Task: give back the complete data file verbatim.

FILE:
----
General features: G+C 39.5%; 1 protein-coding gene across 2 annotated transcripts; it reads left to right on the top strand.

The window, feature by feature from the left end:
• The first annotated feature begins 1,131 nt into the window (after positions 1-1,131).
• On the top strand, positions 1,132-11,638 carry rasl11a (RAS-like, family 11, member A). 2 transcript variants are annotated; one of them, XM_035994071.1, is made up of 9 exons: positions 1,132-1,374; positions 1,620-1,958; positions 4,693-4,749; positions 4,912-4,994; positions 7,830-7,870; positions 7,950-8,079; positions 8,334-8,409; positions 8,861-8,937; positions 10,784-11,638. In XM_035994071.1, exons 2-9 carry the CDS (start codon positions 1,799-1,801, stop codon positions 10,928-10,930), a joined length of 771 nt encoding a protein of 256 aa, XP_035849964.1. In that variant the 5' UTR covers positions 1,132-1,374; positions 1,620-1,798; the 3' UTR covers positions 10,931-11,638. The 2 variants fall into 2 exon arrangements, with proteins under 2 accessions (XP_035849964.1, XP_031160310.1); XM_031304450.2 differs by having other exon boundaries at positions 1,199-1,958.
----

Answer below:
General features: G+C 39.5%; 1 protein-coding gene across 2 annotated transcripts; it reads left to right on the top strand.

The window, feature by feature from the left end:
• The first annotated feature begins 1,131 nt into the window (after positions 1-1,131).
• On the top strand, positions 1,132-11,638 carry rasl11a (RAS-like, family 11, member A). 2 transcript variants are annotated; one of them, XM_035994071.1, is made up of 9 exons: positions 1,132-1,374; positions 1,620-1,958; positions 4,693-4,749; positions 4,912-4,994; positions 7,830-7,870; positions 7,950-8,079; positions 8,334-8,409; positions 8,861-8,937; positions 10,784-11,638. In XM_035994071.1, exons 2-9 carry the CDS (start codon positions 1,799-1,801, stop codon positions 10,928-10,930), a joined length of 771 nt encoding a protein of 256 aa, XP_035849964.1. In that variant the 5' UTR covers positions 1,132-1,374; positions 1,620-1,798; the 3' UTR covers positions 10,931-11,638. The 2 variants fall into 2 exon arrangements, with proteins under 2 accessions (XP_035849964.1, XP_031160310.1); XM_031304450.2 differs by having other exon boundaries at positions 1,199-1,958.